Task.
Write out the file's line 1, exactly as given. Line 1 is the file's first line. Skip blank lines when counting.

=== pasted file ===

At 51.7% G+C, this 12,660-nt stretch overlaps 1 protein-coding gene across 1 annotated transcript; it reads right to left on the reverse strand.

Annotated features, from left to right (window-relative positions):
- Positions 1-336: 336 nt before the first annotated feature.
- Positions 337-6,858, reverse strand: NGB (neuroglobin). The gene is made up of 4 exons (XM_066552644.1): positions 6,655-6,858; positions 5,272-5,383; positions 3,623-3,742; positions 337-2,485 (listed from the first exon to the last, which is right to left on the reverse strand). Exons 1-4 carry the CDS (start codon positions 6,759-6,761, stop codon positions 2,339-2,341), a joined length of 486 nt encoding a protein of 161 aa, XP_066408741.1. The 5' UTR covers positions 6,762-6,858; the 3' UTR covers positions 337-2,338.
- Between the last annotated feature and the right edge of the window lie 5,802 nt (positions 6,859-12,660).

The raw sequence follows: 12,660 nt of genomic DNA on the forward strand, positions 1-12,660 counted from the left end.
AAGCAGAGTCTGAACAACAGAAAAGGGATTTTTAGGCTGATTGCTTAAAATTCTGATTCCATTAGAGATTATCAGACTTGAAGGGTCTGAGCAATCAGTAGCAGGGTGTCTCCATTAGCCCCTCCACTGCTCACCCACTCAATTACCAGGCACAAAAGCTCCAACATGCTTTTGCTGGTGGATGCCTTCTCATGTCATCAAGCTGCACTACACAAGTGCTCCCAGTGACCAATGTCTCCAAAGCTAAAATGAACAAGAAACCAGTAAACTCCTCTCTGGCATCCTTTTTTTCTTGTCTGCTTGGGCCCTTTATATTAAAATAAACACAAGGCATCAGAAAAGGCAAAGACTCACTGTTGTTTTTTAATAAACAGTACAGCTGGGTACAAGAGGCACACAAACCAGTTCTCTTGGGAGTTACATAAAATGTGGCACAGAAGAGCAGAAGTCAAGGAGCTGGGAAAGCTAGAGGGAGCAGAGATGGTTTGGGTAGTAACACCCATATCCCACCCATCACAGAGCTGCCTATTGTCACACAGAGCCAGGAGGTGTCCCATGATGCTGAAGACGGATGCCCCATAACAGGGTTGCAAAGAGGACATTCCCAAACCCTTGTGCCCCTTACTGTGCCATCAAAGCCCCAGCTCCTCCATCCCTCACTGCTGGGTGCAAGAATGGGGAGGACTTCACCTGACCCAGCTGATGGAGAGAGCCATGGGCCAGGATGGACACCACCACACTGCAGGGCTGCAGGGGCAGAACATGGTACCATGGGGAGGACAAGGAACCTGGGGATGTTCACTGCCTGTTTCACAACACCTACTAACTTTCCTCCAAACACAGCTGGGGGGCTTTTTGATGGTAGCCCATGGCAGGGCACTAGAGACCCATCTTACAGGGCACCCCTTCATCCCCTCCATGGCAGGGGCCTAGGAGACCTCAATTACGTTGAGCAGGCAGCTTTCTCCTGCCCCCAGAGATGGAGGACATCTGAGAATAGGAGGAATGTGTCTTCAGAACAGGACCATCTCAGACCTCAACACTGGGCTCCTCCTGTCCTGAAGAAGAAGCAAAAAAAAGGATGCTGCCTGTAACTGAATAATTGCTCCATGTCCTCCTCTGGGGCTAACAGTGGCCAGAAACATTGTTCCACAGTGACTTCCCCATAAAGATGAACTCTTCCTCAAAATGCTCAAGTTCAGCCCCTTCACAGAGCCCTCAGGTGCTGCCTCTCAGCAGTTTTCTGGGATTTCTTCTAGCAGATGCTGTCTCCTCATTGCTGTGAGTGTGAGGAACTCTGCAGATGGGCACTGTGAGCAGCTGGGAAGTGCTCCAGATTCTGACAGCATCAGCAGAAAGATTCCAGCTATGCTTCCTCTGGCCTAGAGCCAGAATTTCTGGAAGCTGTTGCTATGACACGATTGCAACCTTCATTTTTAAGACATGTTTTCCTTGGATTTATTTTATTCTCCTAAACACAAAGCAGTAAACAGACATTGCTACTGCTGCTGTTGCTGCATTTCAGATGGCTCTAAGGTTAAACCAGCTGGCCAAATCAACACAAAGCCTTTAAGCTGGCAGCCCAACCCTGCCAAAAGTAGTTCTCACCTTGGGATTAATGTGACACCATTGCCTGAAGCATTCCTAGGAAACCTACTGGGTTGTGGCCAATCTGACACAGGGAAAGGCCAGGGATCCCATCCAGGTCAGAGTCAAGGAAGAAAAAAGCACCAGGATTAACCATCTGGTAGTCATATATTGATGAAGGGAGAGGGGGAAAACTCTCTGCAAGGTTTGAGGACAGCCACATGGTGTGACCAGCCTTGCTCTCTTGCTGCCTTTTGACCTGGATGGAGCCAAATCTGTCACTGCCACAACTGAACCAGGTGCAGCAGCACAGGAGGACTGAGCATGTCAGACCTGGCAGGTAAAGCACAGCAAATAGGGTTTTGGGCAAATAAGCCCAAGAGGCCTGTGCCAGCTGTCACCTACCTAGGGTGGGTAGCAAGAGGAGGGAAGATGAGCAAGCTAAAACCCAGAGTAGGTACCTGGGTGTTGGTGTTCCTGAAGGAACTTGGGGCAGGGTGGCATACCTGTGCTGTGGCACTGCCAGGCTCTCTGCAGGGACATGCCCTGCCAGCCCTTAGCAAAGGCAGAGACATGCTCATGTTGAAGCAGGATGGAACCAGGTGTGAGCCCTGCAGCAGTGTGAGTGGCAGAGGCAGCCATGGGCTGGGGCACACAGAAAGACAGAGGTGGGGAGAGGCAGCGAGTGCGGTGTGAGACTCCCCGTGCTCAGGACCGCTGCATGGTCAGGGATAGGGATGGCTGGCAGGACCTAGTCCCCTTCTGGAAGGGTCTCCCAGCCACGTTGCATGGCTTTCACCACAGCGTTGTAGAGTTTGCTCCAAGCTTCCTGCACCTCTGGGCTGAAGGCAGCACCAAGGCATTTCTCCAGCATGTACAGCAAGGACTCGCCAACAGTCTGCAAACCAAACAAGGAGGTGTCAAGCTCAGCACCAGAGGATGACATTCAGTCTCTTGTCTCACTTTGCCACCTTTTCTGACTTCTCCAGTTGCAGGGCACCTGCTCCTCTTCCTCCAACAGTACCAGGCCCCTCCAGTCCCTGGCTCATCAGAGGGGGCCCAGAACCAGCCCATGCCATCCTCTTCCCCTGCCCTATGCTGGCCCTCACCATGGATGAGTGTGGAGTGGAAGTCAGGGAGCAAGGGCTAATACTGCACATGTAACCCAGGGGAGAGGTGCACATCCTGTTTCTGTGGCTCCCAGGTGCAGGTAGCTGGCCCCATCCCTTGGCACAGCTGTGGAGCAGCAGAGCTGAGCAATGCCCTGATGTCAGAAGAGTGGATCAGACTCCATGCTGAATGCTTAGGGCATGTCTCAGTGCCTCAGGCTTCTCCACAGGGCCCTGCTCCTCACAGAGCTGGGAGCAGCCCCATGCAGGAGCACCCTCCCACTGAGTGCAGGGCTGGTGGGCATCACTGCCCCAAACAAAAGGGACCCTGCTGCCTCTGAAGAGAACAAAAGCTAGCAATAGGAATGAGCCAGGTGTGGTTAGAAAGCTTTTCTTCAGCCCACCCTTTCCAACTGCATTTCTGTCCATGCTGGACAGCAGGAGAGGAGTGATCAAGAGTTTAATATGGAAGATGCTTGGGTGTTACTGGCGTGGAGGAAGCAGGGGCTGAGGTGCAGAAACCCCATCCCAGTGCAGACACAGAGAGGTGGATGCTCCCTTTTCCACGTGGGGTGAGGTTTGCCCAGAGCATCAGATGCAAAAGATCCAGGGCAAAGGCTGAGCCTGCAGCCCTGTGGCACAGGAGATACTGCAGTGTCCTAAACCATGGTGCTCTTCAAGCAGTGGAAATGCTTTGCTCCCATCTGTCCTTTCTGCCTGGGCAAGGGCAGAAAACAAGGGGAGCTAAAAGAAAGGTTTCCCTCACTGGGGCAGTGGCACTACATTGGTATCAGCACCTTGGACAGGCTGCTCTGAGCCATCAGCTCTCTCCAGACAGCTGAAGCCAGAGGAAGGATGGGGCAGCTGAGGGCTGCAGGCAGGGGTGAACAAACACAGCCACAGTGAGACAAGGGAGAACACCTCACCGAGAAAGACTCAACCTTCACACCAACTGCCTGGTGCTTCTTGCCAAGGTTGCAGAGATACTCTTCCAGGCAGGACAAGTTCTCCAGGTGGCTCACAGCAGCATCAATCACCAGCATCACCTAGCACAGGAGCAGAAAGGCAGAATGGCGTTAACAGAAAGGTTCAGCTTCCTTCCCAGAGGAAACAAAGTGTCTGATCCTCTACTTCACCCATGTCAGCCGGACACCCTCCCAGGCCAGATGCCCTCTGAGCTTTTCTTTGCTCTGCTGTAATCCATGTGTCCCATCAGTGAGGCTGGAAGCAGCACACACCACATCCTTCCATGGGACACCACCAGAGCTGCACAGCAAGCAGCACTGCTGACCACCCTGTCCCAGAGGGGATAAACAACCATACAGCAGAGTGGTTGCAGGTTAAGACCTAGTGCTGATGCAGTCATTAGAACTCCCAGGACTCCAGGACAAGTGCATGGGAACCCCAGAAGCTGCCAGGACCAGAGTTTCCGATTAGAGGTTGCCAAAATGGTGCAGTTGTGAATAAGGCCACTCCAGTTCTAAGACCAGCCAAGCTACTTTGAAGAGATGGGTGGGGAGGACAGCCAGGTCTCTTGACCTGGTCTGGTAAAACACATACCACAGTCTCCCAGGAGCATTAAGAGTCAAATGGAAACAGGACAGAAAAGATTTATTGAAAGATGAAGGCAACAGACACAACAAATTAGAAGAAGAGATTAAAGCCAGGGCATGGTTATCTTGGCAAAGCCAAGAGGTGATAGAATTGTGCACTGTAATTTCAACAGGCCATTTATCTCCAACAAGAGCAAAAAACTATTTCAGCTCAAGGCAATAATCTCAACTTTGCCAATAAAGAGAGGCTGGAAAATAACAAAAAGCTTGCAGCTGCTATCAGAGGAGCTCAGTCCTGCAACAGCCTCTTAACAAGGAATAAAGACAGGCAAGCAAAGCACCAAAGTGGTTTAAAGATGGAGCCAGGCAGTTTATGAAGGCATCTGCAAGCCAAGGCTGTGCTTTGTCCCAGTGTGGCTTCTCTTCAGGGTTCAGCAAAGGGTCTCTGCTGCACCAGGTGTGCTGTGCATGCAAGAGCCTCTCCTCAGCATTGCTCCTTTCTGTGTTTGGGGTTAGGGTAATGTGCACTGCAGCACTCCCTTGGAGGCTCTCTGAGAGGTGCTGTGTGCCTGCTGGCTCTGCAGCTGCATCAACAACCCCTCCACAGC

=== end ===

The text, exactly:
At 51.7% G+C, this 12,660-nt stretch overlaps 1 protein-coding gene across 1 annotated transcript; it reads right to left on the reverse strand.